where, Xpi and vqi are the training vector and codevectors respectively with size n. D. Kekre’s Median Codebook Generation algorithm (KMCG) The steps of KMCG algorithm can be explained as follows. • Image is divided into the windows of size 2x2 pixels (each pixel consisting of red, green and blue components). • These are put in a row to get 12 values per vector. Collection of these vectors is a training set. • The training set is sorted with respect to first column. The Median of the first column is used to divide the training set in two parts and the median vector is put in the codebook. Set the codebook size equal to 1. • Further each part is then separately sorted with respect to second column to get two median values and these two median vectors are put into the codebook. Set the codebook size equal to 2. • The process of sorting is repeated till codebook of desire size is obtained. Here quick sort algorithm is used. This algorithm takes least time to generate codebook, since Euclidean distance computation is not required. III. IMAGE RETRIEVAL USING VQ BASED TECHNIQUES

B. Query Execution For a given query image compute the feature vector using the proposed feature extraction technique. To retrieve the most similar images, compare the query feature vector with the feature vectors in database. This is done by computing the distance between the query feature vectors with those in feature vector database. Euclidian distance as given in equation (6) and correlation coefficient are most commonly used as similarity measure in CBIR [2, 36]. Here Euclidian distance is used as a similarity measure. As compared to GLCM method, this proposed method saves tremendous number of computations. Also the accuracy of the proposed VQ technique is much better than that of GLCM. IV. RESULTS AND DISCUSSIONS

The proposed CBIR techniques are implemented in Matlab 7.0 on Intel Core 2 Duo Processor T8100, 2.1 GHz, 2 GB RAM machine to obtain results. The sample image database is shown in Figure 1. The results are obtained on the general database consisting of 1000 images from 11 different categories (some of these are taken from [41]). To test the proposed method, from every class five query images are selected randomly. So in all 55 query images are used from general database. To check the performance of proposed technique we have used precision and recall. The standard definitions of these two measures are given by following equations.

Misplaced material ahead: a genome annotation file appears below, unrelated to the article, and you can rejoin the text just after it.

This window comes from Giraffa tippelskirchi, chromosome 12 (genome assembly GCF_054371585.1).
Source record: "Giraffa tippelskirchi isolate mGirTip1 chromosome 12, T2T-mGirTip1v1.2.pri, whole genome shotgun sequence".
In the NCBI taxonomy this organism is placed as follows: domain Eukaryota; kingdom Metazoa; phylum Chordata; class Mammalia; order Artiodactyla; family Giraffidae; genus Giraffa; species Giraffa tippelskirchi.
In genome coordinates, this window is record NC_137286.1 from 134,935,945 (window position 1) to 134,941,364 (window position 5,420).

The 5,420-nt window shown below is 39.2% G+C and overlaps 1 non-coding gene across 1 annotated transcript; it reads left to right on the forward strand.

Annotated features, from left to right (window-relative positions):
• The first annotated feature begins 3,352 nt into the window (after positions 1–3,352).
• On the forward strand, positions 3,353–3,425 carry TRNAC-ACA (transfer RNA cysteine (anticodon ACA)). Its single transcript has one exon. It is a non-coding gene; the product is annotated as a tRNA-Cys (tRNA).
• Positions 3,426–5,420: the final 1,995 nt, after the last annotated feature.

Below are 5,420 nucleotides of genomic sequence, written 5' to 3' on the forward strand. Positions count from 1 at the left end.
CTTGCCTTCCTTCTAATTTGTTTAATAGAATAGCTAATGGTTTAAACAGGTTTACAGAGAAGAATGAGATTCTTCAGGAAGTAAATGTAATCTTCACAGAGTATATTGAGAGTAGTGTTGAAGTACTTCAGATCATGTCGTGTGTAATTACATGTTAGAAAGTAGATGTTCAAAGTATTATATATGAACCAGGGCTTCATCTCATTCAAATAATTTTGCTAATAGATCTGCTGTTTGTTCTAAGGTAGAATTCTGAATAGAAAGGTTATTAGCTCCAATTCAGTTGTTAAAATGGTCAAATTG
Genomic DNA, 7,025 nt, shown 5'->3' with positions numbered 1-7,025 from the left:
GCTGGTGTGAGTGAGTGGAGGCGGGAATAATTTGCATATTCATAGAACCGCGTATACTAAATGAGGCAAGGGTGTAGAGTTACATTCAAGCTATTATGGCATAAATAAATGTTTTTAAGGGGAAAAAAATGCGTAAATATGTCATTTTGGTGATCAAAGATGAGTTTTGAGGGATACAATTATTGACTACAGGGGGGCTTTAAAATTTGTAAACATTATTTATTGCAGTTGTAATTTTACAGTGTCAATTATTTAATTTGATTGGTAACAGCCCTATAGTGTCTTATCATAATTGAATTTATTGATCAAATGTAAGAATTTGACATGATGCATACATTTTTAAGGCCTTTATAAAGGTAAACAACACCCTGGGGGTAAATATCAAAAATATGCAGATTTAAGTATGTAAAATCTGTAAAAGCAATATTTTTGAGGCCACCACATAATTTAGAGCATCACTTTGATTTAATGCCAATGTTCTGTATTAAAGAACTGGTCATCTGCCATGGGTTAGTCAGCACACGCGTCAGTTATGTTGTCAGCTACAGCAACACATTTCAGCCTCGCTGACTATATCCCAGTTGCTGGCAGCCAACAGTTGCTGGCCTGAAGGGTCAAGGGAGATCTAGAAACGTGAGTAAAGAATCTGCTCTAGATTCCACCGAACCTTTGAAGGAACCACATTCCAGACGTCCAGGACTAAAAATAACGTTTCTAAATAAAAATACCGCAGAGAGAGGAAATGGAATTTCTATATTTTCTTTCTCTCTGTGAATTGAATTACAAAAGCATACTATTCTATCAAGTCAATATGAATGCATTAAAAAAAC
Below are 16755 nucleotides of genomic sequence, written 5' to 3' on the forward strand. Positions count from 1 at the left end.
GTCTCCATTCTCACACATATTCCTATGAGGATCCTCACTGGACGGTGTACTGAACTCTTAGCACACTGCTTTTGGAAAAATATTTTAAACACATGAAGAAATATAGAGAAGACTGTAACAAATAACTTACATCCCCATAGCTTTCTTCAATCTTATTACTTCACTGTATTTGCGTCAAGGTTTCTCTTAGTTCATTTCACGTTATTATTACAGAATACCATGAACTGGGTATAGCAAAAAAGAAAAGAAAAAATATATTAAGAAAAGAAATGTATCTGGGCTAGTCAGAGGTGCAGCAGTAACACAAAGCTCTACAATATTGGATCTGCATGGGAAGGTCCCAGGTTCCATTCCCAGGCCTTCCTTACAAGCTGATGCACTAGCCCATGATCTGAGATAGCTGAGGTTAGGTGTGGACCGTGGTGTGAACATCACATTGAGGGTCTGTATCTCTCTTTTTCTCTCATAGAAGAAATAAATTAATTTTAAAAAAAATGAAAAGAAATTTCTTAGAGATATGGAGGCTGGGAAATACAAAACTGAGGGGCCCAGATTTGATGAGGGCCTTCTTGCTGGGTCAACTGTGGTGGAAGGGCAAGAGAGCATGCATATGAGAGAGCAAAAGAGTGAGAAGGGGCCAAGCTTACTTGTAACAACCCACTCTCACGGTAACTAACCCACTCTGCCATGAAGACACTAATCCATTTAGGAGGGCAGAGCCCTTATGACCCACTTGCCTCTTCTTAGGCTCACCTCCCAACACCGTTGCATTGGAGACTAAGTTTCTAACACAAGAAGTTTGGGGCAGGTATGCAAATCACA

Pr ecision =
Re call =

Number _ of _ relevant _ images _ retrieved Total _ number _ of _ images _ retrieved

(7) (8)

Number _ of _ relevant _ images _ retrieved Total _ number _ of _ relevent _ images _ in _ database

The crossover point of precision and recall acts as performance measure of CBIR technique. Higher value of precision-recall at crossover point indicates better performance of image retrieval method. For the image database, results are obtained using LBG and KMCG for the codebook of sizes 16x12, 32x12, 64x12, 128x12, 256x12 and 512x12.

Image retrieval based on content requires extraction of features of the image, matching these features with the features of the images in the database and retrieving the images with the most similar features. Here, paper discusses the feature extraction technique based on vector quantization. A. Proposed Feature Extraction Technique 1. Repeat steps 2-6 for each image in the image database. 2. Divide the image into blocks of size 2x2 (Each pixel having red, blue and green component, thus resulting in a vector of 12components per block) 3. Form the training set/ initial cluster from these vectors. 4. Compute the initial centroid of the cluster. 5. Obtain the codebook of desired size using LBG/KMCG algorithm. This codebook represents the feature vector/signature of the image. 6. Store the feature vector obtained in step 5 in the feature vector database.

Figure 1 sample database of 11 images by randomly selecting one image from each category from general image database

Figure 2 shows average precision and recall plotted against number of retrieved images for General image database with precision-recall crossover point value 0.273.

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Figure 5 to figure 10 gives the comparison of crossover points of average precision and average recall values using LBGCBIR and KMCG-CBIR for codebook sizes 16 to 512 respectively. In all codebook sizes KMCG-CBIR outperforms the LBG-CBIR with higher precision and recall values.

Figure 2. Average Precision and Recall plotted against number of retrieved images for GLCM-CBIR of General image database

Figure 3 gives crossover points of average precision and average recall values of the LBG based CBIR techniques for all codebook sizes tested on generic image database. Here the codebook sizes 32 and 64 are better with highest crossover point value. The precision and recall curves of codebook size 32 are higher than other codebook sizes indicating better performance for LBG-CBIR. The crossover points of average precision and average recall values for KMCG based CBIR techniques with considered codebook sizes are shown in figure 4. Here codebook size 512 is giving best performance.

Figure 5. Comparison of Cross-over points of average precision and recall using LBG-CBIR and KMCG-CBIR for codebook size 16 of Generalimage database

Figure 6. Comparison of Cross-over points of average precision and recall using LBG-CBIR and KMCG-CBIR for codebook size 32 of Generalimage database Figure 3. Average Precision and Recall plotted against number of retrieved images for LBG-CBIR of General image database